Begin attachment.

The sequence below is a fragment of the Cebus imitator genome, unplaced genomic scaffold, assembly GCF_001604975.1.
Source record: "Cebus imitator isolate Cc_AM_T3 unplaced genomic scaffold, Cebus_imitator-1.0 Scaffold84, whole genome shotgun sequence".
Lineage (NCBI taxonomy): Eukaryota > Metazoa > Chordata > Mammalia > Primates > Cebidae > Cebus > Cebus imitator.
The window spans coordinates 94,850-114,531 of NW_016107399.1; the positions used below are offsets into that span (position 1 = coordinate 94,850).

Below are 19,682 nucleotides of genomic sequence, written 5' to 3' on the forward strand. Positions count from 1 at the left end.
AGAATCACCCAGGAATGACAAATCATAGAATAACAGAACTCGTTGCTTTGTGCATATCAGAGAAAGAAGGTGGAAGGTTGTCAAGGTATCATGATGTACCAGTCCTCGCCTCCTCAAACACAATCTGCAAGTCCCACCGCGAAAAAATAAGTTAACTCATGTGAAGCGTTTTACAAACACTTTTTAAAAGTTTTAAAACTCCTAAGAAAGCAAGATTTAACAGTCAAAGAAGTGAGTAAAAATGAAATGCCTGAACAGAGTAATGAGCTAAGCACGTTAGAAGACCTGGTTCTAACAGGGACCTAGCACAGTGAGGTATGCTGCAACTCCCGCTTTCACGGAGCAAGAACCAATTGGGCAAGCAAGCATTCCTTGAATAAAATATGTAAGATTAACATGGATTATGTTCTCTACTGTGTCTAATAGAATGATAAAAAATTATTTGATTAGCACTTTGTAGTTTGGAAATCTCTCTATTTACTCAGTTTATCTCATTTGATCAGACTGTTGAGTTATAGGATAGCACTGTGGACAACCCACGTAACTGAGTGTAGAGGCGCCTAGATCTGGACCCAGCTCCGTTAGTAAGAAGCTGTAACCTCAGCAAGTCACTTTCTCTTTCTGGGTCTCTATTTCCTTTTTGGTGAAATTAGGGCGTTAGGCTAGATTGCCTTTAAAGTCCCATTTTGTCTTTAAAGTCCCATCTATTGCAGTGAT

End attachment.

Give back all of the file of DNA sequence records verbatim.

The sequence below is a fragment of the Cebus imitator genome, unplaced genomic scaffold, assembly GCF_001604975.1.
Source record: "Cebus imitator isolate Cc_AM_T3 unplaced genomic scaffold, Cebus_imitator-1.0 Scaffold84, whole genome shotgun sequence".
Lineage (NCBI taxonomy): Eukaryota > Metazoa > Chordata > Mammalia > Primates > Cebidae > Cebus > Cebus imitator.
The window spans coordinates 94,850-114,531 of NW_016107399.1; the positions used below are offsets into that span (position 1 = coordinate 94,850).

Below are 19,682 nucleotides of genomic sequence, written 5' to 3' on the forward strand. Positions count from 1 at the left end.
AGAATCACCCAGGAATGACAAATCATAGAATAACAGAACTCGTTGCTTTGTGCATATCAGAGAAAGAAGGTGGAAGGTTGTCAAGGTATCATGATGTACCAGTCCTCGCCTCCTCAAACACAATCTGCAAGTCCCACCGCGAAAAAATAAGTTAACTCATGTGAAGCGTTTTACAAACACTTTTTAAAAGTTTTAAAACTCCTAAGAAAGCAAGATTTAACAGTCAAAGAAGTGAGTAAAAATGAAATGCCTGAACAGAGTAATGAGCTAAGCACGTTAGAAGACCTGGTTCTAACAGGGACCTAGCACAGTGAGGTATGCTGCAACTCCCGCTTTCACGGAGCAAGAACCAATTGGGCAAGCAAGCATTCCTTGAATAAAATATGTAAGATTAACATGGATTATGTTCTCTACTGTGTCTAATAGAATGATAAAAAATTATTTGATTAGCACTTTGTAGTTTGGAAATCTCTCTATTTACTCAGTTTATCTCATTTGATCAGACTGTTGAGTTATAGGATAGCACTGTGGACAACCCACGTAACTGAGTGTAGAGGCGCCTAGATCTGGACCCAGCTCCGTTAGTAAGAAGCTGTAACCTCAGCAAGTCACTTTCTCTTTCTGGGTCTCTATTTCCTTTTTGGTGAAATTAGGGCGTTAGGCTAGATTGCCTTTAAAGTCCCATTTTGTCTTTAAAGTCCCATCTATTGCAGTGAT